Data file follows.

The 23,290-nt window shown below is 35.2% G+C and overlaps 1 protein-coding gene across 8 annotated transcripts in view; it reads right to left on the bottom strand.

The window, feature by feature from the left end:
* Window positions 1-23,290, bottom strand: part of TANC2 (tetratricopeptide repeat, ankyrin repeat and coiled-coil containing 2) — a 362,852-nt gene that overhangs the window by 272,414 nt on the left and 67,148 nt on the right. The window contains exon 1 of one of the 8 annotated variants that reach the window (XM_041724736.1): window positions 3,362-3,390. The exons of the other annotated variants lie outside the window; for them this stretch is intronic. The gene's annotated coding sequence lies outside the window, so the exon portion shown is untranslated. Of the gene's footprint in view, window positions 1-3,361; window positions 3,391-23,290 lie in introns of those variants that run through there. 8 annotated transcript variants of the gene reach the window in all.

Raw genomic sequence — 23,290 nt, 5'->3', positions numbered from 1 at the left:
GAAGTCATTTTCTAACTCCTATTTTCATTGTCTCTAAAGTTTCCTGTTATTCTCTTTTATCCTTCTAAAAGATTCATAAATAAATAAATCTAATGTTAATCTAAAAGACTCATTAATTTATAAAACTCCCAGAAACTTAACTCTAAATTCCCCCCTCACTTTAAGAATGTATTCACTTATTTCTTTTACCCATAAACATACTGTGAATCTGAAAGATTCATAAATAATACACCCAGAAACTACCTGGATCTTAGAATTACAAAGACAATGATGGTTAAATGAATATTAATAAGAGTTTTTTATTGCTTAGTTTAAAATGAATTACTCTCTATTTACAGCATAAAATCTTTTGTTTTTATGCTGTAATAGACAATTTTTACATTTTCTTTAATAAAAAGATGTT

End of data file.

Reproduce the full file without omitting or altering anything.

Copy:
The 23,290-nt window shown below is 35.2% G+C and overlaps 1 protein-coding gene across 8 annotated transcripts in view; it reads right to left on the bottom strand.

The window, feature by feature from the left end:
* Window positions 1-23,290, bottom strand: part of TANC2 (tetratricopeptide repeat, ankyrin repeat and coiled-coil containing 2) — a 362,852-nt gene that overhangs the window by 272,414 nt on the left and 67,148 nt on the right. The window contains exon 1 of one of the 8 annotated variants that reach the window (XM_041724736.1): window positions 3,362-3,390. The exons of the other annotated variants lie outside the window; for them this stretch is intronic. The gene's annotated coding sequence lies outside the window, so the exon portion shown is untranslated. Of the gene's footprint in view, window positions 1-3,361; window positions 3,391-23,290 lie in introns of those variants that run through there. 8 annotated transcript variants of the gene reach the window in all.

Raw genomic sequence — 23,290 nt, 5'->3', positions numbered from 1 at the left:
GAAGTCATTTTCTAACTCCTATTTTCATTGTCTCTAAAGTTTCCTGTTATTCTCTTTTATCCTTCTAAAAGATTCATAAATAAATAAATCTAATGTTAATCTAAAAGACTCATTAATTTATAAAACTCCCAGAAACTTAACTCTAAATTCCCCCCTCACTTTAAGAATGTATTCACTTATTTCTTTTACCCATAAACATACTGTGAATCTGAAAGATTCATAAATAATACACCCAGAAACTACCTGGATCTTAGAATTACAAAGACAATGATGGTTAAATGAATATTAATAAGAGTTTTTTATTGCTTAGTTTAAAATGAATTACTCTCTATTTACAGCATAAAATCTTTTGTTTTTATGCTGTAATAGACAATTTTTACATTTTCTTTAATAAAAAGATGTT